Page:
The World at Home: A Household Guide to Building was produced by the Citizens Environmental Coalition, a non-profit environmental advocacy group based in Albany, NY. This is something between a book review and a website review, because this book is actually a 100 page PDF that is free for download. It is filled with good information about greening your house, particularly for remodeling or new construction. While it is full of good information, it is not overwhelmingly detailed or complicated. It is a well-balanced guide that covers its material with sufficient detail, but at the same time without becoming overly technical.
The guide is timely and up to date. (This is actually a recently revised second edition of the guide. The first edition was produced in 2004.) In discussing various materials or approaches to construction, the guide is very comprehensive in trying to include as many things as possible. Both the positives and the negatives behind each choice are addressed, and while the information is not exhaustive, it is an excellent starting point.
“This guide is meant to enable you to compare building materials and make your own educated choices to affordably seek out safer, more sustainable products. It is also meant to help you evaluate the larger life cycle implications of all the products that you buy and use.”
A section on “Talking with your Designer and Contractor about Building Green” is one of a number of sections that is excerpted on the website as well. This section approaches the beginning of a project in much the same way that I would: by asking questions. This helps to direct in figuring out your particular green goals and determining what is most important for you in terms of Energy and Water, materials and Toxins, and Space Use, Appearance and Purpose. It also addresses the (unfortunately all-too-frequent) view of green building as an add-on or a commodity, rather than as a fundamental and integral part of any building project.
“Don’t start by asking yourself: “Do I want a green building?” This inadvertently suggests that you can treat sustainability as an add-on process. If sustainability is the real deal (and it is!) it needs to be a part of every project in some way and it should be as natural to all of us as breathing. The rest of the green building guide will give you a great starting place for talking more with professionals about your building choices.”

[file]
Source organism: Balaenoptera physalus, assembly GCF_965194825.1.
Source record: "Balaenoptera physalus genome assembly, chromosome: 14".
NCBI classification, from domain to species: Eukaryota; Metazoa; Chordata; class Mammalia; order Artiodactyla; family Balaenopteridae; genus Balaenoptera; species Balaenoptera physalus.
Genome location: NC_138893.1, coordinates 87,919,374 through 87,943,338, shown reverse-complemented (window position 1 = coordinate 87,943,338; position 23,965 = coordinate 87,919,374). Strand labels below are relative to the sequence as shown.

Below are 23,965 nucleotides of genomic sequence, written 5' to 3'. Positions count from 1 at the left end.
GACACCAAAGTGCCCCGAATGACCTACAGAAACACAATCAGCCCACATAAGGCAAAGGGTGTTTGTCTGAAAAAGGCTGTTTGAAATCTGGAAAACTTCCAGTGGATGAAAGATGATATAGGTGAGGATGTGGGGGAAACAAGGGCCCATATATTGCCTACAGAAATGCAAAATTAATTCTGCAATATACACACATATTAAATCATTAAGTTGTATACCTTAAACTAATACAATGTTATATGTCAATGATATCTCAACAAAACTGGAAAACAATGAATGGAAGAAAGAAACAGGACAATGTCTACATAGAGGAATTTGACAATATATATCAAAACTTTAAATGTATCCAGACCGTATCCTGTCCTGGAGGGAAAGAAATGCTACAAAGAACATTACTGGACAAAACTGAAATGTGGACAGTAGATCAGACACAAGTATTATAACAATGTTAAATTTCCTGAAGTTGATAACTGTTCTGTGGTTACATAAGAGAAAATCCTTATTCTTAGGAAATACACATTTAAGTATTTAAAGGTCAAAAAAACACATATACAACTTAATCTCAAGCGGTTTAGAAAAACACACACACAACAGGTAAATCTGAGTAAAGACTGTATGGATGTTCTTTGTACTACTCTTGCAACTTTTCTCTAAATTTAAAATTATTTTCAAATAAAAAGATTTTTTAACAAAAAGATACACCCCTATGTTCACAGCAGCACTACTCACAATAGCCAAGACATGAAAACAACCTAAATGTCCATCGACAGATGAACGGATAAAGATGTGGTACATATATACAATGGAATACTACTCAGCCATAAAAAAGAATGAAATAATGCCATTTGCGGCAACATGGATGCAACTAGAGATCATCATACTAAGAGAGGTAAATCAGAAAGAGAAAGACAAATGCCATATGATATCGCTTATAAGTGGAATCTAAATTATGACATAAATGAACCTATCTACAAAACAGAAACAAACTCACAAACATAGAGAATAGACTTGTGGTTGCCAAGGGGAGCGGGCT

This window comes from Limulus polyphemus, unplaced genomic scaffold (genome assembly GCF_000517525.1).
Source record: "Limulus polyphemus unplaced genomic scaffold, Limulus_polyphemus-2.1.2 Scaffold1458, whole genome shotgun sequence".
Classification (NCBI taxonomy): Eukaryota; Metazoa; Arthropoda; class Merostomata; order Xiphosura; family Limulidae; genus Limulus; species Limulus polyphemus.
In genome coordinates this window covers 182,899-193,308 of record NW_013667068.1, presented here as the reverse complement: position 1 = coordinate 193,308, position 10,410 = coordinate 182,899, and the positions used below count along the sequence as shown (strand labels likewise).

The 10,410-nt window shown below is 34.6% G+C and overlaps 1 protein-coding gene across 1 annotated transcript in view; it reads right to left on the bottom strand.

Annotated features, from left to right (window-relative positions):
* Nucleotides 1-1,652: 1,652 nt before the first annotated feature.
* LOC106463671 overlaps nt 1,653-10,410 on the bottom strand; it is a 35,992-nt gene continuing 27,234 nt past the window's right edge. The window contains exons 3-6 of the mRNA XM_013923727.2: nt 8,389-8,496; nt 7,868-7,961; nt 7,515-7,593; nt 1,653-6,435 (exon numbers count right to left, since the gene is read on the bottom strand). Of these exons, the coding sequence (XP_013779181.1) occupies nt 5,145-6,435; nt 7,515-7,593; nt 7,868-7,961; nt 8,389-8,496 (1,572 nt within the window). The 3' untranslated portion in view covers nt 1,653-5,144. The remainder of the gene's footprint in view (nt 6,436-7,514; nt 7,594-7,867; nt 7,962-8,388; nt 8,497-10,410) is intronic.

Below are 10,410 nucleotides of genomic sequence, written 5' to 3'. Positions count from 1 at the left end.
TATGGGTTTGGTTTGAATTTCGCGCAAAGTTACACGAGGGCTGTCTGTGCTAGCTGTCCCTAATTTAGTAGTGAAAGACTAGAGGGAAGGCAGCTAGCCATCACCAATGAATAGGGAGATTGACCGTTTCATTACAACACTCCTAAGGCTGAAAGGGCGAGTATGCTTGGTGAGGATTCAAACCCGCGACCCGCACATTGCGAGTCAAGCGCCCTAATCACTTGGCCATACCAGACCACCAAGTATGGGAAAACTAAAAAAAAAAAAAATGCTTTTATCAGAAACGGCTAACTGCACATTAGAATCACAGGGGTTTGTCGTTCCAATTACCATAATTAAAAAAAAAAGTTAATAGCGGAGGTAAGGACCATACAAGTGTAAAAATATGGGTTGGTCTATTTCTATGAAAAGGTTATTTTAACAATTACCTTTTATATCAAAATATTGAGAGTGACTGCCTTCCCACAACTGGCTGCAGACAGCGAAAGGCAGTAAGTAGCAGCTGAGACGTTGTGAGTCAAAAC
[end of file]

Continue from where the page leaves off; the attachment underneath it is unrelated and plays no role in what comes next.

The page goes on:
The book is divided into sections. A preliminary section talks about “What We’re Up Against” and lays out the issues surrounding a number of materials and chemicals found in construction and discusses them both in terms of the problems they can cause and the possible alternatives that can be used.
The main focus of the book though is construction. Here the sections address issues to be considered “Before You Build” including site issues and the size of the building, renewable energy options, the selection of building materials, and the aforementioned “Talking with your Designer and Contractor about Building Green.” “Time to Build” addresses green aspects of a range of building materials and helps with some guidance for making good green choices for material selections. Materials from the basement to the roof are presented along with information about the various options in each case. A small third section deals with “Building Outside” and covers outdoor decks and landscaping issues.
The book also contains a number of resources for finding suppliers, further information, and professional advice, but is specific to the state of New York in most instances. Though there is some regionalism in the guide, it is so full of good information that it is worthwhile no matter where you live.
If you aren’t inclined to read an entire book like this online, this is one instance where printing out an online document makes good sense. This is a manual that I am going to refer to again in the future. More importantly, I am going to recommend to clients and friends who are interested in building or expanding their homes that they read this book.